When things seem to add up no longer

Many things in this country, it seems, are no longer adding up.

And today, we call on our Prime Minister to put aside all “bluster, blackmail and bullying” talk and to lead the way in clearing up our very serious misgivings about the future of our country and, in particular, our economy.

For it matters not to us who is responsible for the current industrial malaise that has beset our society; or which union is employing “choke and rob” tactics in its dispute with the Government; or even if the National Union of Public Workers and the Barbados Workers’ Union are guilty of pouring “new wine” into “old wine skins”.

It really matters not!

We simply want to know how do you intend to take our beloved country forward –– a country which in the not too distant past has been known to box above its weight in international circles; where petty crimes were outside the norm of our daily existence; so too smelly piles of garbage strewn from street to street.

Equally, our electoral and other systems of administration were readily held up as models for others –– both inside and outside this region.

But, alas, this is no longer the case! In fact, our leader hardly speaks; and when he does, it is in such lofty terms that the average man struggles to make sense of the discourse and its relevance to him.

At the same time, our Social Partnership no longer works; and on the odd occasion that Government, employers and the unions see it fit to get together, as they did last week at the height of national tensions, it doesn’t really affect the price of milk.

Instead, the current drag persists. And as national productivity plummets, we have precious little to show for ourselves but conflicting “GDP numbers” and a ballooning deficit. Which brings us to the latest report card issued by the International Monetary Fund (IMF) and why it differs so significantly in outlook from those issued by our Minister of Finance and our Barbados Central Bank Governor.

Who is lying and who is telling the truth?

If growth is coming in the way Messieurs Sinckler and Worrell suggest it is, then why is it that some directors within the IMF remain of the view that our circumstances are still “daunting”?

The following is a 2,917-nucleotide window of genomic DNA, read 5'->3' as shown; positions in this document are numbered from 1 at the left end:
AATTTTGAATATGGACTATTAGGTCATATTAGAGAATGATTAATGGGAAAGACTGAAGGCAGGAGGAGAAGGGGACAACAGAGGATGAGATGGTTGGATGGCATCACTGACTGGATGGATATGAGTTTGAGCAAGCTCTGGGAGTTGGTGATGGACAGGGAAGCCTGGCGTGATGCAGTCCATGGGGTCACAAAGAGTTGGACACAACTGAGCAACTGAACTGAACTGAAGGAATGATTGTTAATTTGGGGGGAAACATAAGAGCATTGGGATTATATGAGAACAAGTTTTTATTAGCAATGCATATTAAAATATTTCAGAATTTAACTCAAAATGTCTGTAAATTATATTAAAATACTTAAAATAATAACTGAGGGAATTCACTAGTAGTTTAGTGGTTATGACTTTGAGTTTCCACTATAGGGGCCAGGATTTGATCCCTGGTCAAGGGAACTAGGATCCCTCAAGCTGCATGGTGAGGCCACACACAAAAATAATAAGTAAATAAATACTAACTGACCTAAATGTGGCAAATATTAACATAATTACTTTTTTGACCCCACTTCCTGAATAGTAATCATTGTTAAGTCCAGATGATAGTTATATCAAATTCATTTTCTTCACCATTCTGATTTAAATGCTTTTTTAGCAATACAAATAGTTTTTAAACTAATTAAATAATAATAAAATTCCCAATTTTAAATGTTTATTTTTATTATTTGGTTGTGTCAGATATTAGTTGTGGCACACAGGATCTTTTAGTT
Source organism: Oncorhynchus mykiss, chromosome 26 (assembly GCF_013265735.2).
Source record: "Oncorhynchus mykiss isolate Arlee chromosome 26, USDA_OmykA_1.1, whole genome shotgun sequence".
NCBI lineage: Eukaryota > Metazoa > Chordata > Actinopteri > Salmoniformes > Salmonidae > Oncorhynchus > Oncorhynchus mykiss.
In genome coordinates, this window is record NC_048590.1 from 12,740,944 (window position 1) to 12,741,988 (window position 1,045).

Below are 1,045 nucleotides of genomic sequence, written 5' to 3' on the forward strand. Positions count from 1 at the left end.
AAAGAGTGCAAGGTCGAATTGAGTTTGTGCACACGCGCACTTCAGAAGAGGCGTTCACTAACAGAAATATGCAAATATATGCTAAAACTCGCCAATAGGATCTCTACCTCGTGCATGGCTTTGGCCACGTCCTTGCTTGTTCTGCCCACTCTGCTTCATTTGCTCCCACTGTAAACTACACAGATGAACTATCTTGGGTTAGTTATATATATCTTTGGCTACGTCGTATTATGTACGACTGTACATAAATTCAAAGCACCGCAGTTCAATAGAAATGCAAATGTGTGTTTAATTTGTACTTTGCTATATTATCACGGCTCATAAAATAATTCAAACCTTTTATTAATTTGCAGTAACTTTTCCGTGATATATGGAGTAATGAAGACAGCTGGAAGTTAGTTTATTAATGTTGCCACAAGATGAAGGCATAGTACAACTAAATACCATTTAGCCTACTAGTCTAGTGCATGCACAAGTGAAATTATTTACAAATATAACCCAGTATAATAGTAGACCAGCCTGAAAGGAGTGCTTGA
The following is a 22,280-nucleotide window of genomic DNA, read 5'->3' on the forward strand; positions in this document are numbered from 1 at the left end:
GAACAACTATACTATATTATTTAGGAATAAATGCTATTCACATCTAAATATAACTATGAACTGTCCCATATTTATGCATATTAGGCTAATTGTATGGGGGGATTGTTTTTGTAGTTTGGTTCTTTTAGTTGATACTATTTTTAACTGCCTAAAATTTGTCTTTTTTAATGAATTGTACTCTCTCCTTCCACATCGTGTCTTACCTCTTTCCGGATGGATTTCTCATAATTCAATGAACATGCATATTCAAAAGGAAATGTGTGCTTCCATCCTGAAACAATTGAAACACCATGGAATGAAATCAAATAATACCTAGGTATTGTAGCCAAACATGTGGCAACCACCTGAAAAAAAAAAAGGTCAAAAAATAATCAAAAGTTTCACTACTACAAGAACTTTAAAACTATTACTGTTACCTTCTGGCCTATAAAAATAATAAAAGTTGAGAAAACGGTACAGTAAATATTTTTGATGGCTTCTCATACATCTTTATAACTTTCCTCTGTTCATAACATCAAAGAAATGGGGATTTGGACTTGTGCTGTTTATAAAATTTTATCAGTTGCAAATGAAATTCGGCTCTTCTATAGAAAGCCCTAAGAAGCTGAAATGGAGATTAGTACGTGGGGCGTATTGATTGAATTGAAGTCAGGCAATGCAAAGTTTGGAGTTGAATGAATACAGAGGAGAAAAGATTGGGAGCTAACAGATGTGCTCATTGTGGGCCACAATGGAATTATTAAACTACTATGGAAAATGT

Didn’t Mr Sinckler tell us in the recent Budgetary Statement that our homegrown fiscal adjustment programme was working? So why is the IMF now suggesting that it is not?

In fact, if we are to take the Washington-based financial institution at its word, and we see no reason not to, it would seem that the current programme has failed, or at the very least come up short of expectations.

If not, why would the IMF still be calling on the Government to implement “a comprehensive reform programme that includes strong fiscal adjustment and structural reforms to foster growth and external and debt sustainability”?

Didn’t we already get our dose of bitter economic medicine in the form of a 19-month fiscal adjustment programme that has already led to over 3,000 lay-offs in the public sector, not to mention, the $200 million in new taxes just announced in the June 15 National Budget?

How much more “ambitious” can the Government get than that in terms of its adjustment efforts?

We note that the country’s overall deficit fell by about five per cent during fiscal year 2014/2015. And that the foreign reserves have stabilized somewhat at 14.1 weeks of cover; but there’s still a big problem in terms of the Government’s overall debt, which rose to 101 per cent of GDP at the end of March, 2015, up from 76 per cent of GDP in March, 2011.

Therefore, there can be no stressing enough the importance of reducing current spending and addressing the stock of Government arrears.

In its latest report issued last Friday, the IMF also called on the authorities to consider divesting some state assets in order to lower debt.

We would therefore welcome any light that you can shed, Prime Minister, on our economic well-being that would put us all at ease that the current policies of this Government, including its persistent borrowing from the Central Bank, are not to the detriment of that which we hold near and dear, including our fixed exchange rate.

We would also like to know what is the game plan, going forward, now that the unions have effectively scuttled any plan to retire workers early.

We the people who elected your Government want to know.

And if there is an “oil spring” coming, tell us that too, now that “the prophet” Lynford Scantlebury would have us believe he has been reading your hand.

2 Responses to When things seem to add up no longer

  1. Elke Hassell
    Elke Hassell July 20, 2015 at 9:32 pm

    Oh man couldn’t have put it any better, and where is the sickness benefit cheque I am waiting for since DECEMBER!!!! Could you not put that in your next article too. Things are far from OK around here far from!

  2. Tony Webster July 21, 2015 at 5:51 pm

    Madam Ed….Respect due: we got Kings, Queens, Bishops, Knights…and pawns. Nuff pawns; expendable pawns; literally and figuratively…poor pawns.
    Might you recall playing a board-game, and somehow, some clumsy player “shifts”…the board tips….and evahting goes sliding to the floor…including the Kings; Queens; Bishops; Knights; and yes…all those pawns.
    Don’t worry: it’s “just a game”. Right?


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